It happened today - April 28, 2016
There’s a wonderful image in Norman Stone’s counterfactual scenario where Archduke Franz Ferdinand is not assassinated. After the Austrians took Bosnia from the Turks in 1878 and made Sarajevo a showcase for central European civilization, fancy trains “would be saluted by a proud stationmaster in full-dress uniform” as though they were carriages. But that’s how technological change always starts. Very small.
Likewise, when printing first appeared people thought it was just very fast writing. They had no idea how it would contribute to the spread of literacy, of often heretical ideas, of scholarship (because people far apart could compare page and line references and ponder and correct corruptions in texts) and of bureaucracy. And then of course there’s the battle of Cerignola on April 28 1503.
Oh is there? you cry. And I do not respond by asking whether you can possibly be unaware of the victory of the Spanish under Gonzalo Fernández de Córdoba and the French under the late Louis d'Armagnac, Duke of Nemours. Well of course they’re all dead now. But he became the late Duke of Nemours during the battle fought near Bari in Southern Italy that didn’t matter a hoot to anyone unless they were killed there.
Except for one thing.
Cerignola is the first battle decided by gunpowder small arms fire. The French forces were augmented by a contingent of formidable Swiss mercenary pikemen, among the most feared foot soldiers in Europe at the time. But their attack, along with French cavalry, was devastated by Spanish arquebusiers behind a ditch.
Larger gunpowder weapons had already played a pivotal role in shattering the feudal nobility, as cannons made the slow tedious business of besieging castles into a quick and lethal process. And in most of Europe, a nobility that had so dominated the king that it had no need to connect with the people found that when the new central state came for them, they had neither connections with nor sympathy from the peasants.
Even in England, control of the artillery by the first Tudor, Henry VII, perilously altered the balance of political power that had existed since at least the sealing of Magna Carta and led to two centuries of efforts to create absolutism. And the inability of the government to take small arms from the citizens was central to the failure of those efforts.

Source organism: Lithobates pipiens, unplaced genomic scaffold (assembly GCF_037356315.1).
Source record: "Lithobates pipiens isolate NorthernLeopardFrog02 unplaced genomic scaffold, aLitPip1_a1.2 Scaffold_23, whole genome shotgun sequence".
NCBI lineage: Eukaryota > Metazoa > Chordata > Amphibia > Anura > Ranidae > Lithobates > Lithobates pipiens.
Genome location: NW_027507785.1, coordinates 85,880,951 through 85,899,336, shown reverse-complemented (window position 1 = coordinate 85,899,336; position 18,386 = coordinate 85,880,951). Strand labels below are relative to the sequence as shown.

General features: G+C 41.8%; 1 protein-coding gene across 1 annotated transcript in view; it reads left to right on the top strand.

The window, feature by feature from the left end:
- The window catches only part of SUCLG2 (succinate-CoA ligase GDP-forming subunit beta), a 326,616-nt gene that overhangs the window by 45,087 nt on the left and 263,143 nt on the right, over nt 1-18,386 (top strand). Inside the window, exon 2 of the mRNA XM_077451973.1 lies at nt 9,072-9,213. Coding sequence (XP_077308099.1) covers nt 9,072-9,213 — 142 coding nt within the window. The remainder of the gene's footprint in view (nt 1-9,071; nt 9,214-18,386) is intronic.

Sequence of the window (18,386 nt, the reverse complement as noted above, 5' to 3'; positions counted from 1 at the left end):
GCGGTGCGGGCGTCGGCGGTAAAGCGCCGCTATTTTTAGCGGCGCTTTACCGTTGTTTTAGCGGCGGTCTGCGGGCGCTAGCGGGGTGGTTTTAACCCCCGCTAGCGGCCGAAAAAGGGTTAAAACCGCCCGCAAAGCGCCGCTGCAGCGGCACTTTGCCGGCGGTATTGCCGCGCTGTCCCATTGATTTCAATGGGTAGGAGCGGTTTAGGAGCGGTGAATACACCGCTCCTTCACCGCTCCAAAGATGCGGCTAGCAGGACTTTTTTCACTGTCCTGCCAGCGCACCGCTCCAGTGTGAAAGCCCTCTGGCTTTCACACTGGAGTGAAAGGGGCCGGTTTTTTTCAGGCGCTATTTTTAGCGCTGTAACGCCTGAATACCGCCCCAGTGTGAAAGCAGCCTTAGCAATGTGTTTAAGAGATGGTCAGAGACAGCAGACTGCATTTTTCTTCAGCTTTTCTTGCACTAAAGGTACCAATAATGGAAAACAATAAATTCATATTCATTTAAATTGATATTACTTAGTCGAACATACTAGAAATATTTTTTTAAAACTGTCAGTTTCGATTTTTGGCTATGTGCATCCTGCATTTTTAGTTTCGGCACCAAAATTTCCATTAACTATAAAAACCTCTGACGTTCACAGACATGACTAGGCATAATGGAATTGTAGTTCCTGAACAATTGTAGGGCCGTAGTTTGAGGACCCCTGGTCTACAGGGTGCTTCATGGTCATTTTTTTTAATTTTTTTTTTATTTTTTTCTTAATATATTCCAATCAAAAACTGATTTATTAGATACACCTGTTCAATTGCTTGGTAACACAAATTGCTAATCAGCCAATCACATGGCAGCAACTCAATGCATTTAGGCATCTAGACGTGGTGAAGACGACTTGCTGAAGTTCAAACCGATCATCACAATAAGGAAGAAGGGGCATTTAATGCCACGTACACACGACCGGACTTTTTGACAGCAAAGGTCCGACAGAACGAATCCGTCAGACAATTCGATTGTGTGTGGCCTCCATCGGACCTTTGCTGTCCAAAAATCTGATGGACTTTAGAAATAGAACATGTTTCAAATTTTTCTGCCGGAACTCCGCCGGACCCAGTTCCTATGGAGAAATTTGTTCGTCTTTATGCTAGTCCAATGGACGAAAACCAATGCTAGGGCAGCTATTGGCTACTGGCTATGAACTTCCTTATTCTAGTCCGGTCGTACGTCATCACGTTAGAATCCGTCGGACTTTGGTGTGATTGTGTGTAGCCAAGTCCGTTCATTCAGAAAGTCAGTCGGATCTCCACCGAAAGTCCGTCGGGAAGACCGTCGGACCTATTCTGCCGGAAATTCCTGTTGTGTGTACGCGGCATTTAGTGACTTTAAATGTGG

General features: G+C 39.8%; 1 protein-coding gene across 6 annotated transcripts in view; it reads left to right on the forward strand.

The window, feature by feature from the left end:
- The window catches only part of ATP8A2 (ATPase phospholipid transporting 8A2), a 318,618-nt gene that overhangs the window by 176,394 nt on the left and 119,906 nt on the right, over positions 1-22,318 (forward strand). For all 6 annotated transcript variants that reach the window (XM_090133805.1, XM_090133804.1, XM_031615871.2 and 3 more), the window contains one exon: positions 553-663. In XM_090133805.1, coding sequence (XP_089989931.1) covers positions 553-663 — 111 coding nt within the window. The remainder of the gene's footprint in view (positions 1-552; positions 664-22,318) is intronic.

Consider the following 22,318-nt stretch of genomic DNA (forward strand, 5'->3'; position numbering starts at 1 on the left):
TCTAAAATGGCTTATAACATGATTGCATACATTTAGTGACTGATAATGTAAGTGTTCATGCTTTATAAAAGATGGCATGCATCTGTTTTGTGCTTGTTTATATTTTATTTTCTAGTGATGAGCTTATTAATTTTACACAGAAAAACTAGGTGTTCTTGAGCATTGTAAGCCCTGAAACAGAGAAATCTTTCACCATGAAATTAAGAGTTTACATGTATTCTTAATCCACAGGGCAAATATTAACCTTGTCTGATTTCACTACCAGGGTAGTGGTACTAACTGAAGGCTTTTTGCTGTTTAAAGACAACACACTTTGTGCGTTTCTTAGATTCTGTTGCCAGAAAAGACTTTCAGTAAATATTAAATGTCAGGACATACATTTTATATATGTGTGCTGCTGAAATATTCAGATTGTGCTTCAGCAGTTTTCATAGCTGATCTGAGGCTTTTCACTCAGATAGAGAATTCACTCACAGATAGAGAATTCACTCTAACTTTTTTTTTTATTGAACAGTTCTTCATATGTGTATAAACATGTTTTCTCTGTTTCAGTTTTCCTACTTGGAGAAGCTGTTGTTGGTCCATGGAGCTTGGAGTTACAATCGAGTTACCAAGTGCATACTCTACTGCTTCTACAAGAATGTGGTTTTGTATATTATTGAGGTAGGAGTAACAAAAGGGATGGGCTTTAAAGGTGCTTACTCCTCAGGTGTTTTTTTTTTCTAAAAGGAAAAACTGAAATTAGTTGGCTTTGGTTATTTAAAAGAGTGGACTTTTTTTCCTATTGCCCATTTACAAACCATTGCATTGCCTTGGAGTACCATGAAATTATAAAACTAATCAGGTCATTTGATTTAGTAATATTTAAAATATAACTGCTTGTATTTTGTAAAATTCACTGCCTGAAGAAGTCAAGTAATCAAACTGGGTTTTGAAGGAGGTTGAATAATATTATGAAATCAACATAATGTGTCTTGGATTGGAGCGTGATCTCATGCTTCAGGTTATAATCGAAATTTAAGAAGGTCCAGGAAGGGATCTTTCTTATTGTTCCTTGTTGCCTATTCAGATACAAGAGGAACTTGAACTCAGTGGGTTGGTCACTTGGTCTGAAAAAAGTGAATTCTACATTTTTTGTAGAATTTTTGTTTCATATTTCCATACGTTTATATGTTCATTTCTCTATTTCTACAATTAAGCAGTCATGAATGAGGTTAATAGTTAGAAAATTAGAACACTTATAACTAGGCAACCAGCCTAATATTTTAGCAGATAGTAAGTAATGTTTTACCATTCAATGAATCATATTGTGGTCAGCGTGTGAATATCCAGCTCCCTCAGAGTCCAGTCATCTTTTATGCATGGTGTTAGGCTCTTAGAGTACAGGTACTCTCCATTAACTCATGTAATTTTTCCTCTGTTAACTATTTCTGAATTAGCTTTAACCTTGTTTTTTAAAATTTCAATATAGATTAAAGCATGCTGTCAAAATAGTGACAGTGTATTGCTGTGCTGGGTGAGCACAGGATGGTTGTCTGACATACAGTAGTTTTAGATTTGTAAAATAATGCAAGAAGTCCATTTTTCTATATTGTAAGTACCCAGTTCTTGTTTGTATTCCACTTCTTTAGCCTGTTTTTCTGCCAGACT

It’s a long, long way from Cerignola to the Somme. The arquebus was unbelievably slow, clumsy and inaccurate by our standards, a smooth-bore muzzle-loader you originally had to fire by putting a burning piece of wood or cord to the touch-hole though later it had a match-lock that held your burning thing for you and lowered it when you pulled the trigger. If it wasn’t wet. Or too windy. Or used up. Or the gunpowder was junk. Or your gun exploded and killed you. But you can’t keep ‘em on the farm once they’ve seen Paris and guns kept getting better even though humans didn’t.
Mass production, steam and then electric power, petrochemicals, all kinds of other things went into the lethal small firearms of the 20th century. And to be sure, even on the Somme artillery was a more deadly weapon than rifles or machine guns, in terms of the share of casualties. But the critical role of small-bore gunpowder weapons in reshaping battlefields first into the colourful squares of eighteenth and early nineteenth century wars and then the “empty battlefields” from the Boer War to Afghanistan, where to be seen was to be killed, had its seeds in a battle no one remembers in a war no one remembers. It always starts small.
Oh, by the way, at the end of that battle, dismayed by the sheer number of dead, the Spanish commander ordered the first “toque de oracion” or “call to prayer,” with three long tones played and then his own troops praying for their dead enemies. Looking ahead to the Somme, and understanding that few have ever died well who die in war, we might well still say “God help us” as gunpowder spreads.